• ajaxman93

      So you’re claiming that the “Walmart crowd” makes over a $100k a year. Good luck with that…

  • Wizo

    Why is this an issue? Just buy the fitbit loop instead and don’t give your money to a company who doesn’t seem to care about YOUR experience. As long as we keep buying their products and finding workarounds to their neglectful shortcomings they have no reason to care about the Android community. Let’s just stop buying their products and see how they react when our money goes to their competitors…

  • Octotron

    No problem Nike… since you don’t want to support me, I will just support your competitor’s instead.

    • Tojen1981

      UnderArmour ftw!

  • I’m very invested in the Nike+ ecosystem and this really upsets me. Nike+ has been a great motivational tool for me and I have many friends on it as well. I’m basically stuck at this point. The funny thing is, they could improve their whole Nike+ service too. It is constantly missing handing out achievements/badges. Nike doesn’t appear to have a single creative mind involved with the project. To me, this ecosystem is a money magnet if you just invest some additional time and resources. Just look at me…I think the FitBit Force looks awesome, but since I’ve got friends and hundreds of miles invested in Nike+ I am not going anywhere. This should motivate them to expand and improve…unfortunately it has had the opposite effect.

  • user311

    That’s fine I don’t want your crappy tacky band that looks like it comes straight out of the second back to the future movie. I’ll wait for someone to create an experience which aligns to my values, the Google watch looks like it’ll do the trick.

    PS, f.u. Tim cook, sell your bulls hit dribble to your fanatics because the rest of the world ain’t buying it.

  • Sjschwar

    Isn’t the fitbit better, cheaper, and has a longer battery life?

  • Peter Blanco

    Because they want to alienate over half of the possible consumers, duh!

  • flosserelli

    WTF ever, Nike. I don’t buy any of your overpriced crap anyway. You and Apple were made for each other.

    • ROBAN

      very well

    • Stevedub40

      Amen to this. I’m sick of these snobby companies that make it so you have to have some sort of social status to own their overprices crap. I am done with Nike as well.

  • Sirx

    “Tis better to be thought a fool…”

  • Nike just gave Android owners “the finger”…

  • g2gsr

    I haven’t done any dev work on Android in a couple years, so correct me if I’m wrong. But can’t you specify in the manifest/requirements of an app both the lowest version of Android required and the screen size and/or resolution required?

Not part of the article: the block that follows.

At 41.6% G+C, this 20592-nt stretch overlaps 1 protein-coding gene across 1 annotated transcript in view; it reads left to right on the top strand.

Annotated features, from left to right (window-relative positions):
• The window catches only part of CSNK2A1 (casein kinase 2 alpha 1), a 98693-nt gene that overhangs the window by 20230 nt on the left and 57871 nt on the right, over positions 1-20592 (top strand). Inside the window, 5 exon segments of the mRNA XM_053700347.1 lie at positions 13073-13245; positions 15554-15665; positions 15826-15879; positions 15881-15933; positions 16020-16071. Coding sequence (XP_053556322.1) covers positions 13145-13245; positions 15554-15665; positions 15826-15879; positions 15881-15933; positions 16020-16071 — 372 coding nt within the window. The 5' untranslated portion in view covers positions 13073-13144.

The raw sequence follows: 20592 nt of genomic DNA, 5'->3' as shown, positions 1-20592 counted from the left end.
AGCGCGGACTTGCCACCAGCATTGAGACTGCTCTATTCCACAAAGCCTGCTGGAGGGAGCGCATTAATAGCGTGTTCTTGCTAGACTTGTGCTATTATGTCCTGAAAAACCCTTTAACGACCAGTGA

BAM!! That fixes the “we can’t create the best experience” crap they are trying to feed us.

    • That could help, but it wouldn’t address issues like performance and the level of Bluetooth support.

      • sirmeili

        They could actually limit what devices they release it to though. I do believe that the Play Store allows that kind of limitation on who can install apps.

  • Greg Williams

    Uhm… who the f cares?

  • Frettfreak

    First of all F – YOU NIKE. So this brand NEW bluetooth LE that i am pretty sure only came available with the latest iOS crap as well is the reason you have been ignoring android for a few years huh?

    And to the whole “there are lots of devices” BS and we want a good experience blah blah blah… then why do you make cheap Nike as well as Jordans? I mean i had a bad experience with some lower end nike shoes so i am just going to buy Adidas from now on.

    this just cements my stance against Nike. I have no problem boycotting you on principal alone.

    • Respen

      Just for the record, BT LE is not new, the Android OS was just late to the game supporting it. That doesn’t really matter though, as the most popular OEM (Samsung) has been including it since I believe the S3, I know my Note 2 supports it and that’s why my Fitbit works great with Android.

  • Droid Ronin

    I have to call BS on the Bluetooth LE argument. The first gen Nike Fuelband didn’t support Bluetooth LE and they still kept it on iOS.
    Anyways, none of that matters; I will not give Nike my business. I am thinking of getting either a Fitbit One or Withings Pulse.

  • This is such a load of crap. Let me say this right now… Nike, don’t bother. I will gladly give my money to companies that actually want it.

  • Adrian Chapmanlaw

    Dont worry nike we never wanted your crappy thing anyway

    • sirmeili